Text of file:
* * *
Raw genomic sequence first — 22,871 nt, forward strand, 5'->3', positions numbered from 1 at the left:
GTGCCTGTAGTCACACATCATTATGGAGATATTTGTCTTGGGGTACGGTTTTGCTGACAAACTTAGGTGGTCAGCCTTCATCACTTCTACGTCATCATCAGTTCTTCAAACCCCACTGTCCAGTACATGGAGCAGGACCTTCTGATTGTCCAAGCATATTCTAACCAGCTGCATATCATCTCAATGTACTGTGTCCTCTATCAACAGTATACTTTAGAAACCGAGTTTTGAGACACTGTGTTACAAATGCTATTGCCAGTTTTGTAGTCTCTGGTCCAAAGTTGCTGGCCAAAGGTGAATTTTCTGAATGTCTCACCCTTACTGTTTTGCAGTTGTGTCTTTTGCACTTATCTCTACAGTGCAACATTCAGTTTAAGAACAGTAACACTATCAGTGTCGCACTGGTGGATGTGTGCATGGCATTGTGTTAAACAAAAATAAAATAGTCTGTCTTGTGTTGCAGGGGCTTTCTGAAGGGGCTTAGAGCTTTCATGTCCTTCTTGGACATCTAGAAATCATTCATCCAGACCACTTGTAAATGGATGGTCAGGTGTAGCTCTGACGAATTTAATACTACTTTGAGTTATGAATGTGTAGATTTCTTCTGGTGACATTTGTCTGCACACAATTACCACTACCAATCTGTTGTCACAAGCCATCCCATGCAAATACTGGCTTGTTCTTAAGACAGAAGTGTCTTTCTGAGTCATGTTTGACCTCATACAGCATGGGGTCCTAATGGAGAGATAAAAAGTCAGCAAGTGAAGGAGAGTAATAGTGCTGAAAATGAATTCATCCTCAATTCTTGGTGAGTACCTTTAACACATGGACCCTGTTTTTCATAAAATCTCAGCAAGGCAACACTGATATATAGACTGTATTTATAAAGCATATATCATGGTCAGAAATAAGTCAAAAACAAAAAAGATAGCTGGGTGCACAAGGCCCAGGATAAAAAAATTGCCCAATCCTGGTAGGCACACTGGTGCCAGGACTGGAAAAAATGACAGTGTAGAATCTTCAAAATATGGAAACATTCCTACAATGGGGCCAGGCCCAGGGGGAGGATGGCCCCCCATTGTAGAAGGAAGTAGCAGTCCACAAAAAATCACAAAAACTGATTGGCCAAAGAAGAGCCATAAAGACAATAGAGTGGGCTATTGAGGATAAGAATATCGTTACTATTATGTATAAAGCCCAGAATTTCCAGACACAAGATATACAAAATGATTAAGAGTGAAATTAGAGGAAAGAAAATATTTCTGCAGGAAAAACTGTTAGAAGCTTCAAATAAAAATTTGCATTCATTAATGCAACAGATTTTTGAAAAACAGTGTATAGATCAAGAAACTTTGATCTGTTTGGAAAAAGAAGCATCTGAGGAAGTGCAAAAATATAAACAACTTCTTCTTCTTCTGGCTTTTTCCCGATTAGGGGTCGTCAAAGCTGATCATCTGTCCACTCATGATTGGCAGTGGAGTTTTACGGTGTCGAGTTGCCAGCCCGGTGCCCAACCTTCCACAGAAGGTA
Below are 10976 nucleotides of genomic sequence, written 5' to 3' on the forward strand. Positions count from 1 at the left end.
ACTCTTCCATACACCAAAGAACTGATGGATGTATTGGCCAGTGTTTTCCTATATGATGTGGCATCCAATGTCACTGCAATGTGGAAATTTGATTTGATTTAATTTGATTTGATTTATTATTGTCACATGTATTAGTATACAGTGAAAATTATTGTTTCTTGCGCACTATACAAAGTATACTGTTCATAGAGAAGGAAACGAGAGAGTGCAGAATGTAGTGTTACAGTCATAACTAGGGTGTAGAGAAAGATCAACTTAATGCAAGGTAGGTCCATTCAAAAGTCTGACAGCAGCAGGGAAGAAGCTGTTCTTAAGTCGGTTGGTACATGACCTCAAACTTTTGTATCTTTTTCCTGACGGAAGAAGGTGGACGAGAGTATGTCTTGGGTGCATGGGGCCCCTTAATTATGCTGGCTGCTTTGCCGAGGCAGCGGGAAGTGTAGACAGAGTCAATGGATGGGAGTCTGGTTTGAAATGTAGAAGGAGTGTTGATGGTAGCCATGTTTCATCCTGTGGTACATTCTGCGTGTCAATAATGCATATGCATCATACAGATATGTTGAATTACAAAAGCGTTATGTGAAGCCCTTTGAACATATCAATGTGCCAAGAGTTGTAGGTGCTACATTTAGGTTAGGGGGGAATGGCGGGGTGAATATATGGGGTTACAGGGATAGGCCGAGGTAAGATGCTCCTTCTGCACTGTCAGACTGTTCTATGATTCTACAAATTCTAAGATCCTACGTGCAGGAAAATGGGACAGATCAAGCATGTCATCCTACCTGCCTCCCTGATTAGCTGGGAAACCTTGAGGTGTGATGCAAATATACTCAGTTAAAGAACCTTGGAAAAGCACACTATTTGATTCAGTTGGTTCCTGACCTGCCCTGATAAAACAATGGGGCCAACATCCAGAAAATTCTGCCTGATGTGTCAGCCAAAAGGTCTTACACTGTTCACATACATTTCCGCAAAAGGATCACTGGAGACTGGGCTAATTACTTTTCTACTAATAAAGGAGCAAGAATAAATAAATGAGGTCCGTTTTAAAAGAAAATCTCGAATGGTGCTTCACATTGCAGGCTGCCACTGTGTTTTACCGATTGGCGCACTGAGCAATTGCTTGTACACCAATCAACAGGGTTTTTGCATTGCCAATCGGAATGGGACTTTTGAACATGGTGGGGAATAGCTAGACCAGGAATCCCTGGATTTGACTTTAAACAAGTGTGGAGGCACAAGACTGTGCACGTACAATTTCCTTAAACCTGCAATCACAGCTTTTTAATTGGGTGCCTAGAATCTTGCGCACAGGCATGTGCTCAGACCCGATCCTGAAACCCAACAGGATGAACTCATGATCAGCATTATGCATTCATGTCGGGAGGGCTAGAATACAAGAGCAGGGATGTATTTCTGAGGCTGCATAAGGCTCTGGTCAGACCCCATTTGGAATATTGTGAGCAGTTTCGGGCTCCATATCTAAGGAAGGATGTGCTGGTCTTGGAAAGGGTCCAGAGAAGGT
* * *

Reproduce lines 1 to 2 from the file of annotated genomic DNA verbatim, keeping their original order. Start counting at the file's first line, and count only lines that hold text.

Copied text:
Raw genomic sequence first — 22,871 nt, forward strand, 5'->3', positions numbered from 1 at the left:
GTGCCTGTAGTCACACATCATTATGGAGATATTTGTCTTGGGGTACGGTTTTGCTGACAAACTTAGGTGGTCAGCCTTCATCACTTCTACGTCATCATCAGTTCTTCAAACCCCACTGTCCAGTACATGGAGCAGGACCTTCTGATTGTCCAAGCATATTCTAACCAGCTGCATATCATCTCAATGTACTGTGTCCTCTATCAACAGTATACTTTAGAAACCGAGTTTTGAGACACTGTGTTACAAATGCTATTGCCAGTTTTGTAGTCTCTGGTCCAAAGTTGCTGGCCAAAGGTGAATTTTCTGAATGTCTCACCCTTACTGTTTTGCAGTTGTGTCTTTTGCACTTATCTCTACAGTGCAACATTCAGTTTAAGAACAGTAACACTATCAGTGTCGCACTGGTGGATGTGTGCATGGCATTGTGTTAAACAAAAATAAAATAGTCTGTCTTGTGTTGCAGGGGCTTTCTGAAGGGGCTTAGAGCTTTCATGTCCTTCTTGGACATCTAGAAATCATTCATCCAGACCACTTGTAAATGGATGGTCAGGTGTAGCTCTGACGAATTTAATACTACTTTGAGTTATGAATGTGTAGATTTCTTCTGGTGACATTTGTCTGCACACAATTACCACTACCAATCTGTTGTCACAAGCCATCCCATGCAAATACTGGCTTGTTCTTAAGACAGAAGTGTCTTTCTGAGTCATGTTTGACCTCATACAGCATGGGGTCCTAATGGAGAGATAAAAAGTCAGCAAGTGAAGGAGAGTAATAGTGCTGAAAATGAATTCATCCTCAATTCTTGGTGAGTACCTTTAACACATGGACCCTGTTTTTCATAAAATCTCAGCAAGGCAACACTGATATATAGACTGTATTTATAAAGCATATATCATGGTCAGAAATAAGTCAAAAACAAAAAAGATAGCTGGGTGCACAAGGCCCAGGATAAAAAAATTGCCCAATCCTGGTAGGCACACTGGTGCCAGGACTGGAAAAAATGACAGTGTAGAATCTTCAAAATATGGAAACATTCCTACAATGGGGCCAGGCCCAGGGGGAGGATGGCCCCCCATTGTAGAAGGAAGTAGCAGTCCACAAAAAATCACAAAAACTGATTGGCCAAAGAAGAGCCATAAAGACAATAGAGTGGGCTATTGAGGATAAGAATATCGTTACTATTATGTATAAAGCCCAGAATTTCCAGACACAAGATATACAAAATGATTAAGAGTGAAATTAGAGGAAAGAAAATATTTCTGCAGGAAAAACTGTTAGAAGCTTCAAATAAAAATTTGCATTCATTAATGCAACAGATTTTTGAAAAACAGTGTATAGATCAAGAAACTTTGATCTGTTTGGAAAAAGAAGCATCTGAGGAAGTGCAAAAATATAAACAACTTCTTCTTCTTCTGGCTTTTTCCCGATTAGGGGTCGTCAAAGCTGATCATCTGTCCACTCATGATTGGCAGTGGAGTTTTACGGTGTCGAGTTGCCAGCCCGGTGCCCAACCTTCCACAGAAGGTA